Obviously teams need wins. Wins produce success. Wins produce playoff chances. Wins produce playoff seeding and possible advantageous match-ups. Wins produce championships. Wins produce confidence and chemistry. Wins produce opportunities. For a team like the Timberwolves, who have struggled so much this season while battling injury after injury, wins produce a sense of relief.  Continue Reading…

The Timberwolves were playing without three of their four essential players and therefore faced an insurmountable talent disadvantage. They missed many free-throws and even more threes. They labored to salvage tiny scraps of offensive production. They lacked the personnel to seriously impede their opponent’s offensive execution. Stop me if you’ve heard any of this before. Once revealed, the patterns are relentless. Nevertheless, some observations on this loss in Portland:

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RubioSmile

Over the next few days on A Wolf Among Wolves, I’ll be breaking down the play of Ricky Rubio since he’s returned from his ACL surgery last March. When Rubio came back on December 12th against the Dallas Mavericks, we all wondered how long it would take him to regain his form. In an attempt to figure out the turning point for Rubio and how we can track his change, I’ve decided to chart various parts of his game. In some areas, I’ve found improvement and in some areas, the numbers don’t bear out a lot of change. But what I have found — and something everybody has noticed — is a change in his game recently that reminds us of his incredible play as a rookie. Today, I’ll be breaking down Ricky Rubio as a scorer:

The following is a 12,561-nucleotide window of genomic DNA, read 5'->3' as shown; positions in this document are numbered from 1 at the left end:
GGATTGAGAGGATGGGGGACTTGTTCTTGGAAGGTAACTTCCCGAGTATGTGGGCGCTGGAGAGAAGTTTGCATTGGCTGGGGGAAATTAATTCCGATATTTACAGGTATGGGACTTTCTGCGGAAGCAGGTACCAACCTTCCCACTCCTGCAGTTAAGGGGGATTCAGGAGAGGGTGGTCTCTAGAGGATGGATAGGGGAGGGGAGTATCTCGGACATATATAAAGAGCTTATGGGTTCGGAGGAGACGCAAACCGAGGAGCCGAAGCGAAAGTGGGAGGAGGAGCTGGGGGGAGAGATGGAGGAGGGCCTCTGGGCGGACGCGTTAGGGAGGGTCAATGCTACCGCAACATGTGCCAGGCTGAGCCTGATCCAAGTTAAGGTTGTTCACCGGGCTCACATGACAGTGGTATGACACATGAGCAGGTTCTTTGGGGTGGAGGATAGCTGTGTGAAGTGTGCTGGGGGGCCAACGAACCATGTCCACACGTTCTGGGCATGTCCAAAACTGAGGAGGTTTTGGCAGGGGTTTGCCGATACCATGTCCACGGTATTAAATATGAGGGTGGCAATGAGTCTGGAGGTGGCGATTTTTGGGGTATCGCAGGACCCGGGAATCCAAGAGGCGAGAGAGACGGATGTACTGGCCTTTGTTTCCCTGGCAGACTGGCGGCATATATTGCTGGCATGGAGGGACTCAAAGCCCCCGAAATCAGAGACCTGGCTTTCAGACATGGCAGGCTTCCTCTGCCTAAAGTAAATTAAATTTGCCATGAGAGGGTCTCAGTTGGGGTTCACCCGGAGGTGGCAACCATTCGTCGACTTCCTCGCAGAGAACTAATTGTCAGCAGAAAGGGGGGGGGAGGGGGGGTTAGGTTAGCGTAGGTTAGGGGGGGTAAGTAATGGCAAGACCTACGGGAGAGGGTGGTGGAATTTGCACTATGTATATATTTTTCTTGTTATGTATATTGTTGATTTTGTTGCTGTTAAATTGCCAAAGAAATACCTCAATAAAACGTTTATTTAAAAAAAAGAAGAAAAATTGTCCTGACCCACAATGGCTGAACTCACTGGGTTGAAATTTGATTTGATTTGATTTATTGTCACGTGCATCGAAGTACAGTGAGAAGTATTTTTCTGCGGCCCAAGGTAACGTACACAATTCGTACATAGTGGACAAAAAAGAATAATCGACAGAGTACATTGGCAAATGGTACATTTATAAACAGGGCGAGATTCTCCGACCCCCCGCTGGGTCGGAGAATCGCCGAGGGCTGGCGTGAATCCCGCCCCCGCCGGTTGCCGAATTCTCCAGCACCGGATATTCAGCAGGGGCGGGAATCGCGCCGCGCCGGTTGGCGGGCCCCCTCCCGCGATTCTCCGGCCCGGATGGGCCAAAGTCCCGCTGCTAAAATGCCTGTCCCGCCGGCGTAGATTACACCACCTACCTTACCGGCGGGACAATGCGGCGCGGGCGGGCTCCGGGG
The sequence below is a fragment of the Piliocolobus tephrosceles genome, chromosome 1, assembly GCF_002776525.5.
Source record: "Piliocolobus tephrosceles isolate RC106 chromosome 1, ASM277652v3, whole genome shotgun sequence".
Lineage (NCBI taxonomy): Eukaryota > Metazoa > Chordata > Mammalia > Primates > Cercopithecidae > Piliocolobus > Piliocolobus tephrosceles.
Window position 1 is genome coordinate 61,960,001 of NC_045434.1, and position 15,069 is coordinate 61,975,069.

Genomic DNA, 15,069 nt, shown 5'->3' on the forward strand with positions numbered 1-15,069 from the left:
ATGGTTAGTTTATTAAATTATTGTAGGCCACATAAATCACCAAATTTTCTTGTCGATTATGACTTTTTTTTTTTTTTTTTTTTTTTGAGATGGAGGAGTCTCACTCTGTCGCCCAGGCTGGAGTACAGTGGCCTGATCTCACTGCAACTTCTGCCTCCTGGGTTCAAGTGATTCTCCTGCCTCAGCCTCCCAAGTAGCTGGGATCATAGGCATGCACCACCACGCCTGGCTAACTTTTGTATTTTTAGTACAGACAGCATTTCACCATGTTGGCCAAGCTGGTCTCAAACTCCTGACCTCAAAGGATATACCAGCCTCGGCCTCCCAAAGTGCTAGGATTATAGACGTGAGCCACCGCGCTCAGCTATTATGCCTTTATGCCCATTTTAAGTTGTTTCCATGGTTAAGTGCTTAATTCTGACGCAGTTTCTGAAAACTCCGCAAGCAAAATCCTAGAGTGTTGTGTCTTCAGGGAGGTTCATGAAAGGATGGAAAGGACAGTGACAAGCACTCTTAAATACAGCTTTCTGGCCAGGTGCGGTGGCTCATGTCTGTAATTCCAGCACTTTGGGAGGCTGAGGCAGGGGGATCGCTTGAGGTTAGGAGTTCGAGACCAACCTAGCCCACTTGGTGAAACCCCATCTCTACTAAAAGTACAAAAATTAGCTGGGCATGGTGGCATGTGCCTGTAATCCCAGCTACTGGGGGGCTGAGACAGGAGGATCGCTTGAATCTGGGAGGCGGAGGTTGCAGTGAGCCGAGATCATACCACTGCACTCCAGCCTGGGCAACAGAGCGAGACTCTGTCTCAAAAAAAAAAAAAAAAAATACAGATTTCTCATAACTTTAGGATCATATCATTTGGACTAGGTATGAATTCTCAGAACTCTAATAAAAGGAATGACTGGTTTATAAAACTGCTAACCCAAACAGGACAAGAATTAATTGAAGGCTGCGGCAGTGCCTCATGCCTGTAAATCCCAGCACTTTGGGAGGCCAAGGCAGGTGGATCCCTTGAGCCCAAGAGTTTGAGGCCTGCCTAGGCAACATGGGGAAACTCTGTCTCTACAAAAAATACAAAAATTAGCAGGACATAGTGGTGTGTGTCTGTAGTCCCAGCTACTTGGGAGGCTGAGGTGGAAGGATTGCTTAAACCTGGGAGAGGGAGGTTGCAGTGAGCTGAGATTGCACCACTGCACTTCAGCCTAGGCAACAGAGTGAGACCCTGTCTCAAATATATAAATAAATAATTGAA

We’re starting to see results.

The box scores of Ricky Rubio the past few games have been nomadic, moving all over the place. His aggressiveness on the basketball court has been something that we didn’t see in his shortened rookie season. It’s a new style of play in which he’s looking for his own shot because he knows he has to get the defense to respect the chance that he might try to score. If this threat isn’t there, even in the back of the defense’s mind, then it’s a lot easier for them to sit in his passing lanes and ruin the effect he has on a basketball court.